By Barb Arland-Fye
DAVENPORT — They’re like family, the hungry people who gather weekday mornings outside St. Anthony Church’s parish hall for free soup and sandwiches at McAnthony’s Window. Lately, they’d been missing a member of the family, Paul Lannon John Deuel Jr., 59, the victim of a fatal beating whose body was found Aug. 28 behind the church.
His friend, Brian Keith Amos, was charged with first-degree murder.
As friends and acquaintances struggled to understand what had happened, Father Jack Gallagher, recently retired pastor of St. Anthony’s, thought it would be appropriate to celebrate a memorial Mass for Paul. “They’re like a family there; the people at the window, the people who serve at the window and the parishioners who support the ministry,” Fr. Gallagher said.
The parish’s new pastor, Father Apo Mpanda, agreed that a memorial Mass would be appropriate and arrangements were made to celebrate it at 10 a.m. Friday, Sept. 24, at St. Anthony’s. Announcements were made during Masses one weekend and at daily Masses. A notice also was posted on McAnthony’s Window.
“Family” responded. Homeless people filled the first three or four rows; Fr. Gallagher presided at the Mass; Fr. Mpanda and Msgr. W. Robert Schmidt (a former St. Anthony’s pastor) concelebrated; cantor Marilyn Davis sang; parishioners, volunteers and others — approximately 75 people all together — came to celebrate Paul’s new life with the Lord.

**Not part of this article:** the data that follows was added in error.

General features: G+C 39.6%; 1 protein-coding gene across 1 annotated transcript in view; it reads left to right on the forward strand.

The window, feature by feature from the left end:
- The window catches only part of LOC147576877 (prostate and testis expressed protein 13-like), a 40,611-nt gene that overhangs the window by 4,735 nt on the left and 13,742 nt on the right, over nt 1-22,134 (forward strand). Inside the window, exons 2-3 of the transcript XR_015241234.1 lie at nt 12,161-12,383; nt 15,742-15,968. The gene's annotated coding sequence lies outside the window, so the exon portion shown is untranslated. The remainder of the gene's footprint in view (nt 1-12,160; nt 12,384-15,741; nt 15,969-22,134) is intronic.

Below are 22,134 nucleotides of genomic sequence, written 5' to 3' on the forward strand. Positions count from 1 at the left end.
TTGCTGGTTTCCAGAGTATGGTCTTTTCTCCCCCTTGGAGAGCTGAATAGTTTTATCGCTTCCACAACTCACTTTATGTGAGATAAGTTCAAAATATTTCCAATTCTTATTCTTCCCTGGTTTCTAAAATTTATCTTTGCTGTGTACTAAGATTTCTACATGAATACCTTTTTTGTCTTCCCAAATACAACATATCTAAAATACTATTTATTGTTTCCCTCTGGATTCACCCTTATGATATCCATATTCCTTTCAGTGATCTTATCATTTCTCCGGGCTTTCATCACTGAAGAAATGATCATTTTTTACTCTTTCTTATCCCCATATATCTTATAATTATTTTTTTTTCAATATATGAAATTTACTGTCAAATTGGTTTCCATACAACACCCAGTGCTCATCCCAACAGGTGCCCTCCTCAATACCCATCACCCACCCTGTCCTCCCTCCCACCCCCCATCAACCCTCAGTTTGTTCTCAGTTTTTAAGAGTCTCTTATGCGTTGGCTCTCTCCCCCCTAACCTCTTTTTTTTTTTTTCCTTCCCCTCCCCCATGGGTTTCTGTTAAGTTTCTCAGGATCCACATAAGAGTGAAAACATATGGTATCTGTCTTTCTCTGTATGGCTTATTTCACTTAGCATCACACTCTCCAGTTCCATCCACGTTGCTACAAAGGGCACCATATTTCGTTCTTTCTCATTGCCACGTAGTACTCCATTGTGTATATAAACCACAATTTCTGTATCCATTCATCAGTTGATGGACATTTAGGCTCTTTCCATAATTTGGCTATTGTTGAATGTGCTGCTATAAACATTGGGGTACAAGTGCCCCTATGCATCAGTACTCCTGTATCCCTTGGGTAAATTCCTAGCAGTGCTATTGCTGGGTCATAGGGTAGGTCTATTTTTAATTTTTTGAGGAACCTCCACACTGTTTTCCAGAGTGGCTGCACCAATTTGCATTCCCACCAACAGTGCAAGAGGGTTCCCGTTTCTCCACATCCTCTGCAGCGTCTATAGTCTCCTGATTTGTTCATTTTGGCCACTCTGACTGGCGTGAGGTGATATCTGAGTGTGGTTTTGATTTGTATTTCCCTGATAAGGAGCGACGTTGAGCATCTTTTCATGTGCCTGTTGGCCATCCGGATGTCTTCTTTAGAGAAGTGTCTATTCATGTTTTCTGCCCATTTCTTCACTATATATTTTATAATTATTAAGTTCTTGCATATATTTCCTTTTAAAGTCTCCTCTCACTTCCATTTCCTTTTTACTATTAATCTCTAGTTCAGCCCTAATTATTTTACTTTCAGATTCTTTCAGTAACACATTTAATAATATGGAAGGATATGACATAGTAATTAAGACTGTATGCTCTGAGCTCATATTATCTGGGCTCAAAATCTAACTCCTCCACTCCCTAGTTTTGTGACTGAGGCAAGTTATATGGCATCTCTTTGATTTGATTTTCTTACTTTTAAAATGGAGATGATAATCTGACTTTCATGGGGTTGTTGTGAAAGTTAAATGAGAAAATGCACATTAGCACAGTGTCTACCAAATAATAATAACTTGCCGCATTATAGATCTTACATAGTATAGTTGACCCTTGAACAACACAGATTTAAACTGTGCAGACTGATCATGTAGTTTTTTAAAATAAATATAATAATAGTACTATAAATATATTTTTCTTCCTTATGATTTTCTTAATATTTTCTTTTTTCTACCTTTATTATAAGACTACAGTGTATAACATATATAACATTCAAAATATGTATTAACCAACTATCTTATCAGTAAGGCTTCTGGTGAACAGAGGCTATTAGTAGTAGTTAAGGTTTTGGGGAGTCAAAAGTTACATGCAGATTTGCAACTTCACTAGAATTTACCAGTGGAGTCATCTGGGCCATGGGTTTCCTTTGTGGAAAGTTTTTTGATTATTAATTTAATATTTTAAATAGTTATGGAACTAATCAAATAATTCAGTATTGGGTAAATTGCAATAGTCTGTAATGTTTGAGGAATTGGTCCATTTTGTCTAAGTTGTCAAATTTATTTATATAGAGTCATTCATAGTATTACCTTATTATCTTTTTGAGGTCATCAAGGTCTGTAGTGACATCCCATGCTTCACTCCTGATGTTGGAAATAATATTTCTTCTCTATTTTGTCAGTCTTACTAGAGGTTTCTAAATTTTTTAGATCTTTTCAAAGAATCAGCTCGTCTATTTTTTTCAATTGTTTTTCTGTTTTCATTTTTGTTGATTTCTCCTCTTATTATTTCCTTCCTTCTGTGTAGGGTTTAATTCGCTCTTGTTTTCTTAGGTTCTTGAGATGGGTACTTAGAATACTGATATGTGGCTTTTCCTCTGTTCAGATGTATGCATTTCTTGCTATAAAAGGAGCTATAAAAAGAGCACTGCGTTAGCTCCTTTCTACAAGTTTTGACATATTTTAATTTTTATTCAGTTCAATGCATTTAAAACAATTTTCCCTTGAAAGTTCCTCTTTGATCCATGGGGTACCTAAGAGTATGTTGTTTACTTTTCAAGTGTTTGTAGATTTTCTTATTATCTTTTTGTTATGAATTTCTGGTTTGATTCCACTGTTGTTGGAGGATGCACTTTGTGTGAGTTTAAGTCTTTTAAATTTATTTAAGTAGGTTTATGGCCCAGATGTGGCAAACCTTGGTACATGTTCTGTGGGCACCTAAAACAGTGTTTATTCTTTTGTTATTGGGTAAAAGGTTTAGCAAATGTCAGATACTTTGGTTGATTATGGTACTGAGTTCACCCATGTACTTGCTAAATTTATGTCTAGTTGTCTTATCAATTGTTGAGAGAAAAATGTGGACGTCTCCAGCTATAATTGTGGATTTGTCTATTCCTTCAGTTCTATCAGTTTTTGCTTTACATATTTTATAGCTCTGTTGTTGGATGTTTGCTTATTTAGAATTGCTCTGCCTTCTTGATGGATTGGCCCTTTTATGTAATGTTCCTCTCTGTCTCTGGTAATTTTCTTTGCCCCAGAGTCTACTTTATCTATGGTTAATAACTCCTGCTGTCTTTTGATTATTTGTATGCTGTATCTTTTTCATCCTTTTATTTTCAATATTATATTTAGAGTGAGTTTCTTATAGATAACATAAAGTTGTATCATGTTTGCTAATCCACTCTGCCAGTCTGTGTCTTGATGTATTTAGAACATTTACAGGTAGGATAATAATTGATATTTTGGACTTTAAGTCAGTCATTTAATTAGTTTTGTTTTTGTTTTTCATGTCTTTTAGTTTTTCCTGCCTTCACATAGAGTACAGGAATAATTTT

During his homily, Fr. Gallagher shared the story of the Good Shepherd and assured Paul’s friends that God doesn’t let go of any of his sheep. At the end of Mass, people were invited to share memories about Paul; several did, including his niece, two volunteers from Father Conroy’s Vineyard of Hope, and a longtime friend who played the guitar and sang beautifully about Paul being in a better place. “Don’t be sad,” the friend sang. “Paul’s OK. He’s in the hands of God, like Father said.”
The service was “very touching; sad, yet joyful,” Msgr. Schmidt said. “All of his friends were there. They seemed to be a part of a faith community.”
The turnout heartened Clarence Darrow, a retired judge and legislator, who was a friend of both Paul and Brian. “I thought there’d be maybe 15 to 20 people.” He and others knew Paul to be an avid reader and someone willing to help other homeless people navigate life on the streets. And he’d come to Mass once in a while, Fr. Gallagher said.
“It was a great tribute to Paul. He deserved every bit of it,” said Sister Ludmilla Benda, RSM, who attended the memorial Mass and operates Father Conroy’s Vineyard of Hope in Davenport. Paul helped out as needed at the free meal site named in honor of the late Father Jim Conroy, who with Sr. Benda started McAnthony’s Window more than 20 years ago. Paul “was always willing to help, despite his poor health,” she said.
He was a part of our community,” Fr. Mpanda said. “It was a good thing to do, to remember and pray for him.”